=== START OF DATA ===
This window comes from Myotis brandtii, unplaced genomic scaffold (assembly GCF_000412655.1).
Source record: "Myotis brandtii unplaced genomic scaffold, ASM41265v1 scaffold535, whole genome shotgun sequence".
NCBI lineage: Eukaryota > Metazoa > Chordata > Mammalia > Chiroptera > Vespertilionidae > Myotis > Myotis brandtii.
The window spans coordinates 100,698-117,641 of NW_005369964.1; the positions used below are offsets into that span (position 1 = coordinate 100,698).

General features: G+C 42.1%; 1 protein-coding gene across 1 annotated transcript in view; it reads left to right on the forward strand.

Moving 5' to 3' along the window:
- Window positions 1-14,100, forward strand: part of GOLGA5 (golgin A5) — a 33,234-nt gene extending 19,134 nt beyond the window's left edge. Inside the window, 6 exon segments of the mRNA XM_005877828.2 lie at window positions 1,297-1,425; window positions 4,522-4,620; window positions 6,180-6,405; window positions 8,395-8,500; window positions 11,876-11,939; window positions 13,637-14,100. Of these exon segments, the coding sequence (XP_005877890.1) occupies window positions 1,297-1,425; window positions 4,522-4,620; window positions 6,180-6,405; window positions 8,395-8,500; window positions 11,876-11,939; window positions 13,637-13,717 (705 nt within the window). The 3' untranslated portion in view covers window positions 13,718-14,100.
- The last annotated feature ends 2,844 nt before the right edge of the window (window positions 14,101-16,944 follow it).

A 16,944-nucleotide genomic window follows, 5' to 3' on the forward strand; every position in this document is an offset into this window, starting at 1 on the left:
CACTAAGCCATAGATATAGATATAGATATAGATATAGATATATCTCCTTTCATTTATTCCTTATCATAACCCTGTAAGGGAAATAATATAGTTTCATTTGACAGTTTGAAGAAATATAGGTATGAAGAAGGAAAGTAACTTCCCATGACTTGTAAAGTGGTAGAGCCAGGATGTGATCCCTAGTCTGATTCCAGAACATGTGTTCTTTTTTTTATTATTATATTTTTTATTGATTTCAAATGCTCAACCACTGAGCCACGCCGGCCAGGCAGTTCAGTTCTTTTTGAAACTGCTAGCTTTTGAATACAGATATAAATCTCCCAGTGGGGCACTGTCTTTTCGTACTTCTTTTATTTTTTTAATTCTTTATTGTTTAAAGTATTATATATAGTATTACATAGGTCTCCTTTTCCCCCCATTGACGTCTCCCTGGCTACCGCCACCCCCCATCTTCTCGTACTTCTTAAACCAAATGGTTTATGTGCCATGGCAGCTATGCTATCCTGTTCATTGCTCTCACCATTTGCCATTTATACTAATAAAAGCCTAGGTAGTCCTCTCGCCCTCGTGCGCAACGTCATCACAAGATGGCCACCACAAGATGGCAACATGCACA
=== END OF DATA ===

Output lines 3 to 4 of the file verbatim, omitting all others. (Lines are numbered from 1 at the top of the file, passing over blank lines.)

NCBI lineage: Eukaryota > Metazoa > Chordata > Mammalia > Chiroptera > Vespertilionidae > Myotis > Myotis brandtii.
The window spans coordinates 100,698-117,641 of NW_005369964.1; the positions used below are offsets into that span (position 1 = coordinate 100,698).